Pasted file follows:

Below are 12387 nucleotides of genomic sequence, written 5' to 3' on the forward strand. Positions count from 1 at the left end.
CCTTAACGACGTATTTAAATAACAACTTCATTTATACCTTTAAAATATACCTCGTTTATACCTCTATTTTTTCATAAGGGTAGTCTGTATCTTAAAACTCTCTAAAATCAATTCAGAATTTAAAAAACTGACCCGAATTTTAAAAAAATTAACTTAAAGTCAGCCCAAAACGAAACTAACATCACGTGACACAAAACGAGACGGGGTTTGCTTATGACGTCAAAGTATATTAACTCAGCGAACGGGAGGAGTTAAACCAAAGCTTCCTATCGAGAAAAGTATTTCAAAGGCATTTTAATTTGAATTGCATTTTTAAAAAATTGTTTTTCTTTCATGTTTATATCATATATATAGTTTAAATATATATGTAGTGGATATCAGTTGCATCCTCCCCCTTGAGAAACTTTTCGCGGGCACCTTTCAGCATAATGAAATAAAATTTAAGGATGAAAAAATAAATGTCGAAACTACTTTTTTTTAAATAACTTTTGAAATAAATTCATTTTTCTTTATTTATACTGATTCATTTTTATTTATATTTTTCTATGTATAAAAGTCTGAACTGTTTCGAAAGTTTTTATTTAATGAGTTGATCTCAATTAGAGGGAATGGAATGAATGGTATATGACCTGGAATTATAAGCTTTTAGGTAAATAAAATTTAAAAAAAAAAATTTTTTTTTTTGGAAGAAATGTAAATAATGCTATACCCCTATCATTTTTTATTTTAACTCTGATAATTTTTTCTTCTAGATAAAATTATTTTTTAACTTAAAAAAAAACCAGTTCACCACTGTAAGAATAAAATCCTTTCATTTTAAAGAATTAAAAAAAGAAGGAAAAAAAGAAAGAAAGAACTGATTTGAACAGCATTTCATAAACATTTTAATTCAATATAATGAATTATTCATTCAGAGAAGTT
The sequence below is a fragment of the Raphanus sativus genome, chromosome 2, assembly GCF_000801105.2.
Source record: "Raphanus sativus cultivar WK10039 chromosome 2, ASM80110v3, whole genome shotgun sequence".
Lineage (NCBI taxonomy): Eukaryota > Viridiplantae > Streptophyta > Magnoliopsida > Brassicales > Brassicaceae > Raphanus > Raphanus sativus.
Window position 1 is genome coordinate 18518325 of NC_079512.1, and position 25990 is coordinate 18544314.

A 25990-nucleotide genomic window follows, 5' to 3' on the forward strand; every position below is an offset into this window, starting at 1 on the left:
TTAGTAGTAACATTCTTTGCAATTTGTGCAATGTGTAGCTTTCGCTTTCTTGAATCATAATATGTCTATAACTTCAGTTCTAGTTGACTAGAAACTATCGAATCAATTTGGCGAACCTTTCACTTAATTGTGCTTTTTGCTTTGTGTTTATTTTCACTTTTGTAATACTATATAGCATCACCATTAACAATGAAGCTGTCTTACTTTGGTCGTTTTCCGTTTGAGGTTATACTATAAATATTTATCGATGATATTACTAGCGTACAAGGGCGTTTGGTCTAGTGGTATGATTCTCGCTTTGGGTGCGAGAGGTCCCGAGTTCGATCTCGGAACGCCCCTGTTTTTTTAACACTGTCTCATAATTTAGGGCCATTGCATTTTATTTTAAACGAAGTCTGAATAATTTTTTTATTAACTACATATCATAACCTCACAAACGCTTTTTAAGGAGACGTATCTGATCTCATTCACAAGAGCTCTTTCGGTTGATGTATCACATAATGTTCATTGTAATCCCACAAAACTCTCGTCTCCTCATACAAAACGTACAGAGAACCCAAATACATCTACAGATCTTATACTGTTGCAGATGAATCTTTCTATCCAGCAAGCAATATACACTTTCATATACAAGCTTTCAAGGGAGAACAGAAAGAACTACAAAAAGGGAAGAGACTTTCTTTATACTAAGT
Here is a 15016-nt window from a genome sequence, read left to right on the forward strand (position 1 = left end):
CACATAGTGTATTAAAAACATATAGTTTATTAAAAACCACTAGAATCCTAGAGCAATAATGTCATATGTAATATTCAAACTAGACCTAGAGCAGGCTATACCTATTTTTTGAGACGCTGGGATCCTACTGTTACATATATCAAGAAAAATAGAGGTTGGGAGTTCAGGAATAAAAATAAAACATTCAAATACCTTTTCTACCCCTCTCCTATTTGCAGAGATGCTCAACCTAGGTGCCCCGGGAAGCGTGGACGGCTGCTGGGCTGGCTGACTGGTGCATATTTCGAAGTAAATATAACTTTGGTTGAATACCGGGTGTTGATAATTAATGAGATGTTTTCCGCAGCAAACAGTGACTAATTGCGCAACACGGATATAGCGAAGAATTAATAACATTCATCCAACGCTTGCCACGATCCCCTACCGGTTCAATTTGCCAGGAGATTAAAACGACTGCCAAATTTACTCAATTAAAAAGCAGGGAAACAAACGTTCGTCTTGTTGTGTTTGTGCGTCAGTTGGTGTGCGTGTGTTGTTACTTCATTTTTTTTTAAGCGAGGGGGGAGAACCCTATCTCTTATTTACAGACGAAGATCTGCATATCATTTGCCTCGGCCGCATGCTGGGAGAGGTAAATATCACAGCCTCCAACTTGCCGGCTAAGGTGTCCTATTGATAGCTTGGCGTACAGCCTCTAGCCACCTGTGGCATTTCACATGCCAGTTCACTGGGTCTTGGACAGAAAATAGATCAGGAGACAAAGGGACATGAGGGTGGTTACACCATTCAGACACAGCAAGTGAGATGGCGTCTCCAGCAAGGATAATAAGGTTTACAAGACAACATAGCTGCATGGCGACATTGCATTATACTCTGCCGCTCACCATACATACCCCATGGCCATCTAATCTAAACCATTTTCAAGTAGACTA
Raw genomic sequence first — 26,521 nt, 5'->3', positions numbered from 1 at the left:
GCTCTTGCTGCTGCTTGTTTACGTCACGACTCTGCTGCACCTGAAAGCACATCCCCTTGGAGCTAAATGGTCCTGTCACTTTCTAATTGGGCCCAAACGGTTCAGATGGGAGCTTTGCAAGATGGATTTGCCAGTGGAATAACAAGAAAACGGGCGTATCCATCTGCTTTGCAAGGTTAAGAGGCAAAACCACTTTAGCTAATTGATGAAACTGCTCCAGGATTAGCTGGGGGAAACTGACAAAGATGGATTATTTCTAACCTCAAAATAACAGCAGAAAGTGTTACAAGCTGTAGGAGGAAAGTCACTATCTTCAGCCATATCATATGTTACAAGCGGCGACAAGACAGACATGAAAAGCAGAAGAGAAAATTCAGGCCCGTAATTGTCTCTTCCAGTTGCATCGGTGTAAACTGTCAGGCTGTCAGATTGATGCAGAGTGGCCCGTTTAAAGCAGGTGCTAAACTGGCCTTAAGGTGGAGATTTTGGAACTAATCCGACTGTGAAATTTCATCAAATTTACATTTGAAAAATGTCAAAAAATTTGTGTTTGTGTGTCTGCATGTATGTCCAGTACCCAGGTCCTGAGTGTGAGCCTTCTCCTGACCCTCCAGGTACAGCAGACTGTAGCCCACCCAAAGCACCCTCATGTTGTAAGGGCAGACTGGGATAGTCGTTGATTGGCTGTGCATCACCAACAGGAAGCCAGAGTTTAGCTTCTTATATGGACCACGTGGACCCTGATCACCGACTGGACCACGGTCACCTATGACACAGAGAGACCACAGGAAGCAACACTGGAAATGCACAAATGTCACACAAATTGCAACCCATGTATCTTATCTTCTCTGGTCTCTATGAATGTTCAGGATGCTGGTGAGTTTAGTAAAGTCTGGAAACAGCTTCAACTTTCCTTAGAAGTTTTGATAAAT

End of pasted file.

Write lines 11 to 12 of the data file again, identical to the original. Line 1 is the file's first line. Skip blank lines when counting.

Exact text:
Raw genomic sequence first — 26,521 nt, 5'->3', positions numbered from 1 at the left:
GCTCTTGCTGCTGCTTGTTTACGTCACGACTCTGCTGCACCTGAAAGCACATCCCCTTGGAGCTAAATGGTCCTGTCACTTTCTAATTGGGCCCAAACGGTTCAGATGGGAGCTTTGCAAGATGGATTTGCCAGTGGAATAACAAGAAAACGGGCGTATCCATCTGCTTTGCAAGGTTAAGAGGCAAAACCACTTTAGCTAATTGATGAAACTGCTCCAGGATTAGCTGGGGGAAACTGACAAAGATGGATTATTTCTAACCTCAAAATAACAGCAGAAAGTGTTACAAGCTGTAGGAGGAAAGTCACTATCTTCAGCCATATCATATGTTACAAGCGGCGACAAGACAGACATGAAAAGCAGAAGAGAAAATTCAGGCCCGTAATTGTCTCTTCCAGTTGCATCGGTGTAAACTGTCAGGCTGTCAGATTGATGCAGAGTGGCCCGTTTAAAGCAGGTGCTAAACTGGCCTTAAGGTGGAGATTTTGGAACTAATCCGACTGTGAAATTTCATCAAATTTACATTTGAAAAATGTCAAAAAATTTGTGTTTGTGTGTCTGCATGTATGTCCAGTACCCAGGTCCTGAGTGTGAGCCTTCTCCTGACCCTCCAGGTACAGCAGACTGTAGCCCACCCAAAGCACCCTCATGTTGTAAGGGCAGACTGGGATAGTCGTTGATTGGCTGTGCATCACCAACAGGAAGCCAGAGTTTAGCTTCTTATATGGACCACGTGGACCCTGATCACCGACTGGACCACGGTCACCTATGACACAGAGAGACCACAGGAAGCAACACTGGAAATGCACAAATGTCACACAAATTGCAACCCATGTATCTTATCTTCTCTGGTCTCTATGAATGTTCAGGATGCTGGTGAGTTTAGTAAAGTCTGGAAACAGCTTCAACTTTCCTTAGAAGTTTTGATAAAT